Whose comfort woman?
I have met the erection and subsequent removal of the comfort woman statue on Roxas Boulevard with much ambivalence despite the controversy that demands a critical response. Initially, I justified this as burnout or reaction fatigue in the face of the many inanities plaguing our nation. After a quick sojourn I found that the sentiment hadn’t left me, and, worried that I might be lending my silence to either side of a divisive debate, I decided to investigate my impressions and unpack my discomfort.
It begins with the circumstances of the sculpture’s appearance in December 2017. Amid the holiday rush, a small crowd gathered to unveil the statue that was meant to be relevant to a nation. But where was the nation then, or even the ordinary Filipino whose grasp of history probably doesn’t include the Japanese Occupation? And what of the women represented in bronze, of whom there are still a few living with these memories? As I recall a source tell me, even the comfort women whose experience is memorialized by the statue were not present. Neither was any
representative of a local media outlet.
I couldn’t believe this so I looked up the reports on the statue and learned that, indeed, it made the news only when the Japanese Embassy complained over its construction. The reports were also keen to note the very tentative responses of government officials, who were themselves seemingly surprised by the figure’s presence on Roxas Boulevard. Who allowed it to rise, in the first place? The silence that met this question was telling. It was sleight of hand, for how could a statue of such importance suddenly find itself in a public space overnight with all offices mum about the issuance of permits, etc.?
The messaging, too, was swiftly managed, and groups with varying interests quickly turned to propaganda questioning Japan’s reaction and the government’s inaction, none of which surprised me except for the fact that no one bothered to ask a fundamental question about the statue’s provenance: Why was it on Roxas Boulevard? What was its historical significance to the place where it stood? (An article in the Sunday Inquirer answers this when the artist laments the takedown of his work and refers to its original placement: “Since Japan is the ‘Land of the Rising Sun,’ the statue turned its back to the sea where the sun sets.” He argues that this is a protest against Japanese aggression, but for the life of me, I have read the statement enough times to conclude that it makes no sense.)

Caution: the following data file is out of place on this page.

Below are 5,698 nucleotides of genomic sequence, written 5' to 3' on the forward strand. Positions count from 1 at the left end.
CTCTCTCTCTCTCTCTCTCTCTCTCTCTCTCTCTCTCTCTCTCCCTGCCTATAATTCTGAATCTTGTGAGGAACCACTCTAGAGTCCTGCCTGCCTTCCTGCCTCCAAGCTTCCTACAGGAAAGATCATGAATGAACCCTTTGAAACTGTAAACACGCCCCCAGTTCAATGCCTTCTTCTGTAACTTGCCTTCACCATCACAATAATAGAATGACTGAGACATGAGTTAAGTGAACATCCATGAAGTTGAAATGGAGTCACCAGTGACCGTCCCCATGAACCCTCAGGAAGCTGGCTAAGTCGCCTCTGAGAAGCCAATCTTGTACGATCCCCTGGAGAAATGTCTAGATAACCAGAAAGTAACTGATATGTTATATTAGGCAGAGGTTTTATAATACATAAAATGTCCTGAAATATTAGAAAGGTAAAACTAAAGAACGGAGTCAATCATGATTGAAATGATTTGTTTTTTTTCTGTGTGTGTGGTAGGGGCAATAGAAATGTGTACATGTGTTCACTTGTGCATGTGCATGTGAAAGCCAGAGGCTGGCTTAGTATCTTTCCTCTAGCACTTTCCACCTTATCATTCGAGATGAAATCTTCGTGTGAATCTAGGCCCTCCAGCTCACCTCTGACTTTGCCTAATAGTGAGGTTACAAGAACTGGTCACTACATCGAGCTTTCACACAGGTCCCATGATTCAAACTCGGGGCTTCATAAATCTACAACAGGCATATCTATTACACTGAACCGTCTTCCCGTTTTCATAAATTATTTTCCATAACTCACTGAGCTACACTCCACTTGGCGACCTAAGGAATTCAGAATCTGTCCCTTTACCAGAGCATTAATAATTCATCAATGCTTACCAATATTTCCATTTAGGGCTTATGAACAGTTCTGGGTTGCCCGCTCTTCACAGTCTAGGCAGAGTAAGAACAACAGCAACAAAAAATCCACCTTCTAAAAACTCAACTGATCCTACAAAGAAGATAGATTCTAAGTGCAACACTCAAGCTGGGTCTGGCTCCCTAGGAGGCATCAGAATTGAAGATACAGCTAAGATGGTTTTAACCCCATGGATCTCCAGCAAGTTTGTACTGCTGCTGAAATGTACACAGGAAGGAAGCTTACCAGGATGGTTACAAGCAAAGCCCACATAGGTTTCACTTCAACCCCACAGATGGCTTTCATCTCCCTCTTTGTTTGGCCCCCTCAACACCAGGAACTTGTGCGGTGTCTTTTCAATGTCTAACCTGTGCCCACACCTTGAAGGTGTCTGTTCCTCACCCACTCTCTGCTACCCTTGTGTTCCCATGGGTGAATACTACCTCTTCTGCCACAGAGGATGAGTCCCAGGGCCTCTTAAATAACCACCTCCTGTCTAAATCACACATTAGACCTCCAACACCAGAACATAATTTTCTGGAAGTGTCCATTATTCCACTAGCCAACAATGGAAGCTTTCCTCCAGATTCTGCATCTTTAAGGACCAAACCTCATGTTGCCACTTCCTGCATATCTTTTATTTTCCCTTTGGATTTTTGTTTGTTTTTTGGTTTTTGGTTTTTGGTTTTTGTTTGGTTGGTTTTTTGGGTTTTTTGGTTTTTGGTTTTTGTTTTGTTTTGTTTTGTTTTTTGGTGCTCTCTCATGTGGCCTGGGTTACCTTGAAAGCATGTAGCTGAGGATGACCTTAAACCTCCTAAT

The monument built by Jonas Roces was a commissioned work by the Tulay Foundation, a Chinese-Filipino group that, as its name suggests, seeks to bridge the two cultures. The foundation has done important work but in this instance, I question both its motives and its mission of bridging communities as this action of putting up the statue with very little public consultation seems to have backfired, straining multiple relationships. Where the foundation sought to promote understanding, it appears to have sowed intrigue and pitted people against one another in an attempt to make this about national memory—when, really, wasn’t it that the statue was built in deference to its founder, the late Manuel Chua, owner of Aloha Hotel? Sure, I accept his history of imprisonment under Japanese rule and understand his desire to set the record straight, but may I ask what one man’s beef has to do with a nation’s history? Why does the Tulay Foundation have to coopt the experience of Filipino comfort women?
I have deep respect for the Chinese community in the Philippines. Its contribution to our history as a nation is not lost on me. The Wha Chi Movement composed of Chinese guerrillas who chose to fight Japanese invaders alongside Filipino and American troops during the Occupation is an example of a historical moment that mustn’t escape our memory.
I write this to return to the purpose of memorializing. We are trying to honor a community of women whose experience is constantly denied, but erecting a beautiful statue devoid of substance does not make for historical significance. Historian Pierre Nora offers the notion of a lieu de mémoire (site of memory): “[referring] to any place, object or concept vested with historical significance in the popular collective memory … [and signifying] the cultural landmarks, places, practices and expressions stemming from a shared past.”
If we are to build these sites, let them be imbued with meaning we can recognize through our collective memory rather than an ill-conceptualized gesture that comes to naught, like this statue that came and went, leaving controversy in its wake.
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Nash Tysmans is an independent researcher doing work on Philippine narratives of resistance.
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